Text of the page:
"I keep going for a lot of reasons," he says on a brisk winter morning on Pacific Avenue. "But one big reason is people like the homeless guy I took with me who would come up and be like, 'Hey Curt! I got a year clean since the trip,' or the gangbanger who just told me, 'Hey Curt! I'm back in school.'"

Reliford came to Santa Cruz in 1986 after fleeing a life of drugs and violence. The personification of manners and modesty today, he tells of a former life of addiction that led to his being stabbed, shot and thrown out of a seven-story building.

But while the move to California allowed him to escape the downward spiral of drugs and crime (Reliford proudly describes his 23 years clean and sober), Hurricane Katrina provided him with a renewed sense of purpose. When the storm struck, Reliford had just finished a visit to his sister and two nieces and had been gone a week; they stayed behind, and for those two long months he never heard a word. When he finally heard back from them, he was relieved. He was also angry.

"I thought they were dead. I imagined their faces and I was angry. Angry at how they were treating people down there," he says "Eventually I decided to turn that anger into something positive. And that's what my trailer says. It's painted with my story and what's important to me. It's the best of me."

CURTIS RELIFORD hosts a Day of Peace open-mic on Monday, Jan. 19, noon-7pm at Vets Hall, 846 Front St., Santa Cruz. To participate, or to donate or volunteer for trips, call 831.246.4240 or visit The next trip to Louisiana is planned for March 1.

Stations of the Inauguration

Where will you be when Barack Obama is sworn in as the 44th president of the United States of America? Or perhaps the question is; where will you be when George W. Bush finishes his last day as the 43rd president of the United States of America?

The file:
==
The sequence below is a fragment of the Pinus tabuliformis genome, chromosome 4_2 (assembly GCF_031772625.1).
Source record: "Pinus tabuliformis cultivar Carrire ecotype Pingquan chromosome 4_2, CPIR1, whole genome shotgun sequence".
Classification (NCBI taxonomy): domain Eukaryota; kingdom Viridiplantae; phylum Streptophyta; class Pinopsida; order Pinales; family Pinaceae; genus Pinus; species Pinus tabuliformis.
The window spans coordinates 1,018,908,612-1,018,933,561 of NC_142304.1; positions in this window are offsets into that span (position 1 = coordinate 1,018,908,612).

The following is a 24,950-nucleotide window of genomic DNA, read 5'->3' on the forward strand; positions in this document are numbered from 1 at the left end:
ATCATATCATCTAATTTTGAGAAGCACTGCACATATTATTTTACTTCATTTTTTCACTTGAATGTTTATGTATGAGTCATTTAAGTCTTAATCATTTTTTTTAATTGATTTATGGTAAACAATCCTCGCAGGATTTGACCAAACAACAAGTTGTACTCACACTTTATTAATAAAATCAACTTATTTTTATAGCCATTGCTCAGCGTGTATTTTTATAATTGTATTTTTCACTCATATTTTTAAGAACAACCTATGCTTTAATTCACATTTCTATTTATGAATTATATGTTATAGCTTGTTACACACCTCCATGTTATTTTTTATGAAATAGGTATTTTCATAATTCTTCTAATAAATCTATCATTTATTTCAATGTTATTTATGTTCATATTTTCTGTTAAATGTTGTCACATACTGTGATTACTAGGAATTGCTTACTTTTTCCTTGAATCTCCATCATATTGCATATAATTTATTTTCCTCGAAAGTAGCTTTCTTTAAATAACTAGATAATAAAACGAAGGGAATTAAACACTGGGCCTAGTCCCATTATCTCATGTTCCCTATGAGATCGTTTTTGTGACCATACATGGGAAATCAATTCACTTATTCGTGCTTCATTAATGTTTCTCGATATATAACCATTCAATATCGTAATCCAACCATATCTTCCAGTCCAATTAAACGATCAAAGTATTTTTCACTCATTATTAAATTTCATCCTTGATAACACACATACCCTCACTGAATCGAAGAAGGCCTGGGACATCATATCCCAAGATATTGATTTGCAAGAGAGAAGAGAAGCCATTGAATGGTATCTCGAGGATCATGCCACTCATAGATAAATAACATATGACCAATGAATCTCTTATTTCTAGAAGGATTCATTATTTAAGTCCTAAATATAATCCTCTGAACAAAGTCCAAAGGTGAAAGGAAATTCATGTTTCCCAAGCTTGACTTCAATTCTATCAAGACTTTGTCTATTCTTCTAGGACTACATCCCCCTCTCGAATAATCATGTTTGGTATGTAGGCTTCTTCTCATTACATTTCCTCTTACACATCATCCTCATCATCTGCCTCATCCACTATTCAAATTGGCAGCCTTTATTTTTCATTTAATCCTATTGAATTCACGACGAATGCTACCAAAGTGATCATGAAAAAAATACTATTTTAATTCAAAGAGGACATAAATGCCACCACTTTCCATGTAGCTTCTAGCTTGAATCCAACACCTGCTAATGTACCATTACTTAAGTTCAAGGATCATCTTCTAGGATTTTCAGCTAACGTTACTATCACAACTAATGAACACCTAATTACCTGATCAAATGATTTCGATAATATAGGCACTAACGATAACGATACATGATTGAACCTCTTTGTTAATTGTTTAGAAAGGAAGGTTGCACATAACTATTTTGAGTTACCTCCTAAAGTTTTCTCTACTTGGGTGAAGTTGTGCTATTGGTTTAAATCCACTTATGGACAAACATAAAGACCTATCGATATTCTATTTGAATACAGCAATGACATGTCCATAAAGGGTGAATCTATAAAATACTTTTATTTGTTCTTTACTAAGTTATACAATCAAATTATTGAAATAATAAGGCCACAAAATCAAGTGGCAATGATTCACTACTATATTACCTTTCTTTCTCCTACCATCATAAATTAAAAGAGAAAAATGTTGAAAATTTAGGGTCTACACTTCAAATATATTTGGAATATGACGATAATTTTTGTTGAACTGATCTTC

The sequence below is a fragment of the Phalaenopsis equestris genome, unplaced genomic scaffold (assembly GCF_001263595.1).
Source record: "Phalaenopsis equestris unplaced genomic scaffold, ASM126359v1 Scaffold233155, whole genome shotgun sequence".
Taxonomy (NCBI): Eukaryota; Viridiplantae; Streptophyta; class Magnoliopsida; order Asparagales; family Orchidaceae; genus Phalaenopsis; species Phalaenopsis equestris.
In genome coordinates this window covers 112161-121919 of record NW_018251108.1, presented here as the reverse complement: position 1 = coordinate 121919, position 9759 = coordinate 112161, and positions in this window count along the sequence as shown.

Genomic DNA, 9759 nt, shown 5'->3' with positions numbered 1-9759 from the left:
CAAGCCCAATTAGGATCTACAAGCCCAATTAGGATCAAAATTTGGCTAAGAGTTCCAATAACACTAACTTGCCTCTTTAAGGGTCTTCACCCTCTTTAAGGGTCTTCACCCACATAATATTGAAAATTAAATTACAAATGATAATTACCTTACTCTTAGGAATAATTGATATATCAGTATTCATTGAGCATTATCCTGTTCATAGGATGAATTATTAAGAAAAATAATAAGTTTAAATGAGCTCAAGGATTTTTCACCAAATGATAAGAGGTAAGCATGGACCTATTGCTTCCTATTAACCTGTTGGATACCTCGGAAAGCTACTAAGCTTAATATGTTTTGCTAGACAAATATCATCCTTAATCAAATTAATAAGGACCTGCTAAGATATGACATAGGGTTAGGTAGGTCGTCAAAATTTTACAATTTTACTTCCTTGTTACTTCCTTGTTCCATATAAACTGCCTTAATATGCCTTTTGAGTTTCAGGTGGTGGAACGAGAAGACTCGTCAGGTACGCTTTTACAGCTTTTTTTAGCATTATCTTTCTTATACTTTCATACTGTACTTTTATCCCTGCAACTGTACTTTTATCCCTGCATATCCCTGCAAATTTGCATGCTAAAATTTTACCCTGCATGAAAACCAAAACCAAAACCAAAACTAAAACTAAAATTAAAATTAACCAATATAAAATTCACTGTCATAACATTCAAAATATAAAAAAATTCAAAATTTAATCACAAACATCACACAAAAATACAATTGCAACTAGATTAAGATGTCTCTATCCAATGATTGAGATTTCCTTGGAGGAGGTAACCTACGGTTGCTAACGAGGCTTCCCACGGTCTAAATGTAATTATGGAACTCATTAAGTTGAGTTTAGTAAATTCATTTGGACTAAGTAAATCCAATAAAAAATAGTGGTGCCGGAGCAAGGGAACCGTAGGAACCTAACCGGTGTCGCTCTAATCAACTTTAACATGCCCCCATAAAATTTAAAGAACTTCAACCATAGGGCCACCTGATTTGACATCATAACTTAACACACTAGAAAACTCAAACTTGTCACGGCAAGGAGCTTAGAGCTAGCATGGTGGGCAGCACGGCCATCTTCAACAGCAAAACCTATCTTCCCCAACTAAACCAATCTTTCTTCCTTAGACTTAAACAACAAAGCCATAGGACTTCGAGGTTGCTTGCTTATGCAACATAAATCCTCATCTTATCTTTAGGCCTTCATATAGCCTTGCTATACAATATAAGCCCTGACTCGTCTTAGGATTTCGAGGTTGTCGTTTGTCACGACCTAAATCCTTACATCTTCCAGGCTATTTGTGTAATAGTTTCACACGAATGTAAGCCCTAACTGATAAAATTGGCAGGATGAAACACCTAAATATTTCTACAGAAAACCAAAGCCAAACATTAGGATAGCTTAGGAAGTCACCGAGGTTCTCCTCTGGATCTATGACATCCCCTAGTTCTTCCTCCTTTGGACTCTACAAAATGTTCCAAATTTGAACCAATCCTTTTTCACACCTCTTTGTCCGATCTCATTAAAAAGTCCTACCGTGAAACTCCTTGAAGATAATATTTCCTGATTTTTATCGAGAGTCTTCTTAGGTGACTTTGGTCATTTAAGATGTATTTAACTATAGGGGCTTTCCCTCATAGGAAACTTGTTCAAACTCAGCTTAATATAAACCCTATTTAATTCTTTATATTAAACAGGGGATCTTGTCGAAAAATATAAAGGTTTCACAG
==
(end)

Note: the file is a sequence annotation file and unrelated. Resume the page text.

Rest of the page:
Nūz will be attempting to break the drunken high-five record previously set on Election Night. But for everyone else there are plenty of options for ushering in the new commander-in-chief.

The hope train starts rolling three days early with the Rock for Barack party Saturday, Jan. 17, at Elks Lodge (150 Jewell St., Santa Cruz; 831.423.8240). Put on by the Democratic Central Committee, the Obama Santa Cruz and the Democratic Women's Club of Santa Cruz and dubbed the "first inaugural ball on the west coast," the donkey dance party kicks off at 7pm and features the supersized rock of Extra Large.

On Inauguration Day itself (that's Tuesday, Jan. 20, if you've been hiding in a cave), the local Dems kick off the wildest bagel buffet breakfast ever held at the just-opened Democratic Headquarters (740 Front St, Suite 165, Santa Cruz; 831.335.4765). With red, white and blue bagels, they've got blueberries and whatever else makes red and white ones too.

The party gets going in earnest with the Women's International League for Peace & Freedom gathering at the County Courthouse (701 Ocean St., Santa Cruz) for a Swearing-In of the People from 2:30 to 3:15pm; bring a homemade sign for the parade through downtown Santa Cruz, as well as your finest puppeteering skills; volunteers are needed to help the 20-foot Statue of Liberty puppet get her point across to the huddled masses during the proceedings (call 831.426.2292 for info on facilitating Lady Liberty's moves). The parade ends with a celebration and street party at the post office and town clock, 4-5:30pm or as long as the party lasts.

Later that night the Blue Lagoon (923 Pacific Ave., Santa Cruz; 831.423.7117) leads the madness with an extended happy hour beginning at 4pm with $3.50 well drinks before getting even happier at 9pm, when the price drops to $2. Rosie McCann's Irish Pub & Restaurant (1220 Pacific Ave., Santa Cruz; 831.426.9930) is also joining in on the fun with food and drink specials including heart-murmuring vodka Red Bull discounts, karaoke and door prizes. At Moe's Alley (1535 Commercial Way, Santa Cruz; 831.479.1854) local favorites 300 Pounds will be playing an Obama-inspired set of their patented, hip-hop, funk and ska mishmash with plenty of drink specials, all for only $5 in advance and $8 at the door. Wherever you end up on Inauguration Day, let's hope we all end up in a better place in the coming years.

Nūz just loves juicy tips about Santa Cruz County politics.